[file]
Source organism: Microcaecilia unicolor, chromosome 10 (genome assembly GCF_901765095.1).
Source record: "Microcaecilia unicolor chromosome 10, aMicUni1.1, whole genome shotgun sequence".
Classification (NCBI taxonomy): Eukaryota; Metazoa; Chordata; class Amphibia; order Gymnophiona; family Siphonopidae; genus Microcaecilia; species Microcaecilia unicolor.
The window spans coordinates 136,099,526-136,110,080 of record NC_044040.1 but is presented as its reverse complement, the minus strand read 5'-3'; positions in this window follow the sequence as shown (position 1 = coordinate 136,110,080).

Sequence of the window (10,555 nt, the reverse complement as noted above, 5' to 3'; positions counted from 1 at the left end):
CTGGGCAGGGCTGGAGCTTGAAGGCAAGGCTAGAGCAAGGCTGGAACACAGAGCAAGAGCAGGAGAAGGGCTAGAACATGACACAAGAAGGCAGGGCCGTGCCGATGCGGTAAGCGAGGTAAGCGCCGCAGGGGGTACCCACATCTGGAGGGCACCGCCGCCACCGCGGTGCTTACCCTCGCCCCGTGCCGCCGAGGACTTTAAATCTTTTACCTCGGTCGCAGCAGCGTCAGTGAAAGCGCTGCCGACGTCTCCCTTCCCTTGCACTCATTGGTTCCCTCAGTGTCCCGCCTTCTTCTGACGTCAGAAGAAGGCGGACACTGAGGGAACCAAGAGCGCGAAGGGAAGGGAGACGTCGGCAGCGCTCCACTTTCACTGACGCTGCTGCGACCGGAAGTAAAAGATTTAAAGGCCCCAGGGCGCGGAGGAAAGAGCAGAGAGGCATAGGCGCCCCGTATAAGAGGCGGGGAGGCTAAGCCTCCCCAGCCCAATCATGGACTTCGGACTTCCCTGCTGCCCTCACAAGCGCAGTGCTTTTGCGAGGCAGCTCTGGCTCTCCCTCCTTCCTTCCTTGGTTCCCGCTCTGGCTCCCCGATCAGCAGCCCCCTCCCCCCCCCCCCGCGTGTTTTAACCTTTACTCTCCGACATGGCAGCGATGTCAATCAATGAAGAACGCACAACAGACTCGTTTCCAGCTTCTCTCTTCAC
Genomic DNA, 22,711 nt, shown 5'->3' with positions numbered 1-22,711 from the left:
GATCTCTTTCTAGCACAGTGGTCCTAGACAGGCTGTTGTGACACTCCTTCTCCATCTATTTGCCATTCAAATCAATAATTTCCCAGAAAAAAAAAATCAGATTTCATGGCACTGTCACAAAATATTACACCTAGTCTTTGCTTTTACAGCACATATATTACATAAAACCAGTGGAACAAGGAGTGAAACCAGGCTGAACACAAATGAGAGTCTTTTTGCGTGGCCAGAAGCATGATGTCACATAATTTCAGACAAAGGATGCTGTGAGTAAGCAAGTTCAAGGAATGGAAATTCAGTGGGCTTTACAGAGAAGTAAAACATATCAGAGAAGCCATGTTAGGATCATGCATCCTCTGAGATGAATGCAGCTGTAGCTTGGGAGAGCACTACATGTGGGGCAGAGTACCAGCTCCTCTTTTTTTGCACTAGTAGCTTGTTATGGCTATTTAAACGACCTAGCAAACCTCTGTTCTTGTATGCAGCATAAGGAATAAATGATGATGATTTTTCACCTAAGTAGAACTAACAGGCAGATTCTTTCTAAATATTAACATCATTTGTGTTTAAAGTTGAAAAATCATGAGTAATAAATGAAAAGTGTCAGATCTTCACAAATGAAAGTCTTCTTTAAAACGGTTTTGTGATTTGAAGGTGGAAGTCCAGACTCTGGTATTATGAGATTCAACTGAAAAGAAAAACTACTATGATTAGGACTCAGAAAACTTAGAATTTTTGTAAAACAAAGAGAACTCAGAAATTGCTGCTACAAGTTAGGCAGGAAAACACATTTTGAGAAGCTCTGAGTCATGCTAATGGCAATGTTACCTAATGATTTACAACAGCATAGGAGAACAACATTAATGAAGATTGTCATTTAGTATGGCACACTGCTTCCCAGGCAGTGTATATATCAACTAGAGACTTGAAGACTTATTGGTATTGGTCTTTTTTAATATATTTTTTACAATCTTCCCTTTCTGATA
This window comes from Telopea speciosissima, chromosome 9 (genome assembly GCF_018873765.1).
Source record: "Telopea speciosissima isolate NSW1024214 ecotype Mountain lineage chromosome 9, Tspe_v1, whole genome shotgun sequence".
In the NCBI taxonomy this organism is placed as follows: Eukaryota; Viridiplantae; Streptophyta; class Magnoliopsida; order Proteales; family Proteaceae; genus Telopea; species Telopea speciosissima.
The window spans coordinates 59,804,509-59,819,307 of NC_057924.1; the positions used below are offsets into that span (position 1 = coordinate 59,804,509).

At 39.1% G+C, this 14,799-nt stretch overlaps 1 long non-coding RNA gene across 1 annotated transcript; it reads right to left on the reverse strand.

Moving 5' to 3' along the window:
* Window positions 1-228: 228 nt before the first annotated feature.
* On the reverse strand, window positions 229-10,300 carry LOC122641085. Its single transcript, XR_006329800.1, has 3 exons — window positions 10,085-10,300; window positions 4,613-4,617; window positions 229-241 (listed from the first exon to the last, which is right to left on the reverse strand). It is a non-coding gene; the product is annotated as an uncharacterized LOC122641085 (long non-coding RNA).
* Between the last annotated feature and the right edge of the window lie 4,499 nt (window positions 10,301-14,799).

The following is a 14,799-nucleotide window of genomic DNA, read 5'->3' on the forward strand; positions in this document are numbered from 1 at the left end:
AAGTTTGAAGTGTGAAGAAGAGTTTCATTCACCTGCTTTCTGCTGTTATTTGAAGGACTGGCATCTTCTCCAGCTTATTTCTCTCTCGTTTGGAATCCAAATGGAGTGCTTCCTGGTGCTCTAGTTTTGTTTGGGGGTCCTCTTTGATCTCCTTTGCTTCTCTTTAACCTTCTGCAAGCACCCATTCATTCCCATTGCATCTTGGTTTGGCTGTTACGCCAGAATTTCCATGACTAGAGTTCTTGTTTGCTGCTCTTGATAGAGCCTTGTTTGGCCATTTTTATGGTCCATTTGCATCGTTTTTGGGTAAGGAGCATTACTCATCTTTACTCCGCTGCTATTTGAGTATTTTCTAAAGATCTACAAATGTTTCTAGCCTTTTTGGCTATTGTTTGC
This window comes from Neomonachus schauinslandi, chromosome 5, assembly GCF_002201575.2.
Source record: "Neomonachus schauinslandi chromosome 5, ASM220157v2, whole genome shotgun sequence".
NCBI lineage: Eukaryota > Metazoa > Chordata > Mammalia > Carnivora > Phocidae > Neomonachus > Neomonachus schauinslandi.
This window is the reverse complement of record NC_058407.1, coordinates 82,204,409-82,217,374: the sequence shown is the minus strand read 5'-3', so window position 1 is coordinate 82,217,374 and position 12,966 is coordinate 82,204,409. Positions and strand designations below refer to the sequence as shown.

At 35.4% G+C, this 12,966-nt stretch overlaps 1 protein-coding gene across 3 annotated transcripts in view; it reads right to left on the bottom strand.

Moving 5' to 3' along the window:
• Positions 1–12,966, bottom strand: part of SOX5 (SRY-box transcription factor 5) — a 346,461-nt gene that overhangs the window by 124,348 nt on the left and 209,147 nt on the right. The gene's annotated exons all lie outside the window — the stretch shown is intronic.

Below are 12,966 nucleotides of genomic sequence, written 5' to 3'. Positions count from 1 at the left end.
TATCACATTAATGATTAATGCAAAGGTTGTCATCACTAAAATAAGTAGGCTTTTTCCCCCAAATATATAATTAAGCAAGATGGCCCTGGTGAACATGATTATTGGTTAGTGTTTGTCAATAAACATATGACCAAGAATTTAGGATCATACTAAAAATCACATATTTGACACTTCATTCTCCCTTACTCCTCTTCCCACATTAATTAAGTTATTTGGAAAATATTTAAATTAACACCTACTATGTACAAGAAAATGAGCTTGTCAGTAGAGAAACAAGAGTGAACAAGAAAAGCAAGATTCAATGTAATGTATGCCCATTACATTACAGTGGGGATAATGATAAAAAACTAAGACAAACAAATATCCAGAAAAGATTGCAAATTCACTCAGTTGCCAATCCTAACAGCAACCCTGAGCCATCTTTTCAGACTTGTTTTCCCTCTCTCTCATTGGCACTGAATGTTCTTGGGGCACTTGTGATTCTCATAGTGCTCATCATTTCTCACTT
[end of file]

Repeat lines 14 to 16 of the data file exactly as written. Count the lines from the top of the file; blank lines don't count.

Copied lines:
Moving 5' to 3' along the window:
* Window positions 1-228: 228 nt before the first annotated feature.
* On the reverse strand, window positions 229-10,300 carry LOC122641085. Its single transcript, XR_006329800.1, has 3 exons — window positions 10,085-10,300; window positions 4,613-4,617; window positions 229-241 (listed from the first exon to the last, which is right to left on the reverse strand). It is a non-coding gene; the product is annotated as an uncharacterized LOC122641085 (long non-coding RNA).